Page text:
The Papua New Guinea government is proposing to give ownership of the country’s vast mineral resources to landowners.
The proposal comes from Mining Minister Byron Chan who says its time for landowners to share in the nation’s wealth.
PNG is undergoing a resources boom not unlike Australia’s with high commodity prices and new exploration finds encouraging foreign investment.
But the industry says the Minister’s proposal comes as a shock that will create chaos and scare off investors.
Correspondent: Karon Snowdon
Speakers: Dr Colin Filer, Australian National University, Convenor, Asia Pacific Resource Management program; Simon Ekanda, landowner representative from the Highlands; Greg Anderson, Executive Director, Chamber of Mines and Petroleum
SNOWDON: There’s an election due next year in PNG. And the economy is booming with growth this year expected to reach 11 per cent. The mining industry which employs 30-thousand people and supplies an astonishing 80 percent of export earnings is pushing into new territory. Newcrest Gold for example announced this week it needs more time to explore the vast resource of its new Wafi-Golpu project because it’s larger than first thought.
Mining Minister Byron Chan says his proposed legislation will hand ownership from the government to land owners and affect new projects. He says not enough of the country’s wealth reaches the people who remain often in poverty.
CHAN: We’d like to replace that, possibly, almost immediately, to revert the ownership back to the land-owner, then relinquish the state from owning anything, from six foot below land and sea. That’s what we’re looking into, right now.
SNOWDON: The minister doesn’t think there will be problems or that existing agreements will be be thrown into chaos, under a dual system.
CHAN: We’re proposing an amendment that will look into future licences, et cetera. The current agreements won’t be affected. All of these things are currently being undertaken now by the Department, so that there won’t be chaos. And the landowners will have more relationship with the mining companies themselves, the government stands just as a regulator.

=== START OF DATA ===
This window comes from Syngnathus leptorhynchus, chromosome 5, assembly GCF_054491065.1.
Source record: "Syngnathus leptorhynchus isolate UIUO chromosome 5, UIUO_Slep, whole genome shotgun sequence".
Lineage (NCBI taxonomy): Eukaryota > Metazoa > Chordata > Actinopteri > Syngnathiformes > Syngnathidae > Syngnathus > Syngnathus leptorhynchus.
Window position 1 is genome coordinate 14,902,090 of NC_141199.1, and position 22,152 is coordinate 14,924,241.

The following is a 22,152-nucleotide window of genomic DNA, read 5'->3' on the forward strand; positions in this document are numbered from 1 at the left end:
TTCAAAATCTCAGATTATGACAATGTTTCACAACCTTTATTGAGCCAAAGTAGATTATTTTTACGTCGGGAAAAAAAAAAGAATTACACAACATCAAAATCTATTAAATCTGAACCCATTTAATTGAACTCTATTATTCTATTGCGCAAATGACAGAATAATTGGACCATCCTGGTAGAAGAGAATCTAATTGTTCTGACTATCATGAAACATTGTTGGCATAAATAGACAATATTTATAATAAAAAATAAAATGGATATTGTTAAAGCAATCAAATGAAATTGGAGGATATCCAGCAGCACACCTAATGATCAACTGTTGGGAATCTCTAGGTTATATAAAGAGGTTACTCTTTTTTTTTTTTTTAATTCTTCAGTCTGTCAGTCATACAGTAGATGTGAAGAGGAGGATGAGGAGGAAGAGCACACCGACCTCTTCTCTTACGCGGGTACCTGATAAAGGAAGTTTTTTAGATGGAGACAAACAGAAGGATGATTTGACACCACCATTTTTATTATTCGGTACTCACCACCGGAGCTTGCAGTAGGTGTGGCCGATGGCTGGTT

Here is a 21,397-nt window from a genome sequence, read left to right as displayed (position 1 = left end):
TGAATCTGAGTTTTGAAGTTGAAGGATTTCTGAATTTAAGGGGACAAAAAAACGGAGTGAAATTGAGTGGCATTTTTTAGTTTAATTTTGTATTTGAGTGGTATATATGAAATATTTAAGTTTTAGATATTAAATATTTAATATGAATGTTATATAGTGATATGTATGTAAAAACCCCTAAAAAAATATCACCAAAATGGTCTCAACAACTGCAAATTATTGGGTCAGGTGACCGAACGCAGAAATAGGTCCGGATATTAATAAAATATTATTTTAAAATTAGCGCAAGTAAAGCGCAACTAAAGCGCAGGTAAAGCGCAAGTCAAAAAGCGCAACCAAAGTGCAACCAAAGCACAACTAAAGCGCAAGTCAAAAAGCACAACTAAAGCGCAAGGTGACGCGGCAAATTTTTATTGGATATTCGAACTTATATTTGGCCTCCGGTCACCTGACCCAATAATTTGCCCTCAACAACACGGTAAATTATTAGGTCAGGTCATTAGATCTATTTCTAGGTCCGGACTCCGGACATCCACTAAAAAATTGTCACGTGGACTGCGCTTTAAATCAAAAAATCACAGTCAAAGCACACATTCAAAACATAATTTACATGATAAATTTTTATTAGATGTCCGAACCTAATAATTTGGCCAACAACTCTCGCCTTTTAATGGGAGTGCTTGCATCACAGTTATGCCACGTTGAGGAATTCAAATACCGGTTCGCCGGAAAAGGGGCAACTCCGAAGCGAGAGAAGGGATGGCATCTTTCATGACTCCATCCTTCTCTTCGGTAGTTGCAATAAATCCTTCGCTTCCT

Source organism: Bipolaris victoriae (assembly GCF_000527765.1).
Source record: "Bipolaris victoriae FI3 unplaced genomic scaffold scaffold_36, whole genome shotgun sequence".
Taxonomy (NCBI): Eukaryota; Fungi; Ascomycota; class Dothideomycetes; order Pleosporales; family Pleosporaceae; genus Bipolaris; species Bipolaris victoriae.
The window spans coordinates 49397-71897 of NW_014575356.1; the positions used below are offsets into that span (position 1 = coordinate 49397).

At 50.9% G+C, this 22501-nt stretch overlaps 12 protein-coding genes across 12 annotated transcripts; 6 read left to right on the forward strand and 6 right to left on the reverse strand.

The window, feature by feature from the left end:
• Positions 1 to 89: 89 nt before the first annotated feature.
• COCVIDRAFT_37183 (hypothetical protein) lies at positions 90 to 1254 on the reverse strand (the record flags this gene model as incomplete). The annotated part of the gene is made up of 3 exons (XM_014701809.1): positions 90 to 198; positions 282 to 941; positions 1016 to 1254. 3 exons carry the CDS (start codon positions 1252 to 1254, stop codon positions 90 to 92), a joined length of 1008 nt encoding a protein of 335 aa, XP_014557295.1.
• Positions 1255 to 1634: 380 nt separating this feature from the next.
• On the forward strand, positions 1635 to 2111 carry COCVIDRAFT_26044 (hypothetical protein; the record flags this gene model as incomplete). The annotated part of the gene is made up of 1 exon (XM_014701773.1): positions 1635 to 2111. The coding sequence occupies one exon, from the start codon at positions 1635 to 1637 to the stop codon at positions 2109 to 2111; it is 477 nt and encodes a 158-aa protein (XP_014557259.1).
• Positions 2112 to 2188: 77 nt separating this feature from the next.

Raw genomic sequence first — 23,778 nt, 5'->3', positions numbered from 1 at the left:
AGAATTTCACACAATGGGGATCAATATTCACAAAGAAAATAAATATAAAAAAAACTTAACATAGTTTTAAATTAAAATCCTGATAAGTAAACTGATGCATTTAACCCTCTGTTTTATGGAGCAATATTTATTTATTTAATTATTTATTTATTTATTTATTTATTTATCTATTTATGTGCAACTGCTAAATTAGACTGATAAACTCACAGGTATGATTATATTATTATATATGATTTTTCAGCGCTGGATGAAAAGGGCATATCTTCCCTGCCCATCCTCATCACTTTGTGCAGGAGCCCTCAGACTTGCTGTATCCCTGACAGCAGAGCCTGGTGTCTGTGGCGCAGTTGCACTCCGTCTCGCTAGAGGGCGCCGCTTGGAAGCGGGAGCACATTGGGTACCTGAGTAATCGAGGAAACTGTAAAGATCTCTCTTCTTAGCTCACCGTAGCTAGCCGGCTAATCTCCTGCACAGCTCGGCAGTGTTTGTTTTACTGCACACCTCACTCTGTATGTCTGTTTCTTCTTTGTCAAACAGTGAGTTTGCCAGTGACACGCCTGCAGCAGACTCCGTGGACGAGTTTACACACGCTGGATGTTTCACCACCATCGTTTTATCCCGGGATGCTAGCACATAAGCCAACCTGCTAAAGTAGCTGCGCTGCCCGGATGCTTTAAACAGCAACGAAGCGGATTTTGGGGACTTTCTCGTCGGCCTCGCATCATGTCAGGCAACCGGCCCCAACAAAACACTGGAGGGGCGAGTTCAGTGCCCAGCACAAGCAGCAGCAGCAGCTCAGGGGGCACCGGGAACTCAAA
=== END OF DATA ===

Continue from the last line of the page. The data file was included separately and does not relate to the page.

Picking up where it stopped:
SNOWDON: Greg Anderson, Executive Director of the Chamber of Mines represents the companies in the mining and petroleum industries. He says he will seek clarification from the government but in principle, opposes the plan which in his words is naive.
ANDERSON: I think it’s just going to be a nightmare. But there’re many questions that arise with that. if the landowners are under-resourced, and they’re going to be shareholders in the project, who’s going to pay for it? Where’s the money going to come from? What’s going to happen to royalties? How can you run a dual system? I don’t think it’s going to work, and if you’ve got a policy that’s completely ill-defined, uncertain, nobody’s going to invest on something that’s uncertain. You’ll scare off the explorers, like you wouldn’t believe.
SNOWDON: Simon Ekanda is a landowner representative from the Highlands.
SIMON: Constitution recognises the customary law. And the customary law gives the landowners that right. We already own it, and you’ll see how this country can move, the next five years, when this law has been changed, and people will money in their pockets. Now, the government has taken away that right. That is creating beggars in this country.
SNOWDON: PNG could be facing a controversy similar to one raging at the moment in Australia over the ownership of resources. Farmers don’t own minerals under their land, the government does, and can give miners the right to explore even when farmers don’t approve.
With strong commodity prices and miners aggressively taking up options, the battle is heating up in some areas over farming verses mining. The similarities between Australia and PNG lie with the assumption that underground and seabed resources are owned by the state, even where customary law recognises landowners’ surface rights.
Dr Colin Filer, Convenor of the Asia pacific Resource Management program at the Australian National University says it’s difficult to change the law.
FILER: Ownership of customary land is well-entrenched in legislation and in the Constitution and everybody recognises that. The question about stuff under the ground – there’re only two countries in the world at the moment, where landowners can be the owners of sub-surface mineral resources, and that’s in the United States and Canada, to a certain degree. There’s no country in the world that I know of, which grants ownership of sub-surface mineral resources to customary landowners, whose rights, it must be said, have not yet been established anyway, because nobody knows who they are, until such time as the process of land owner identification takes place.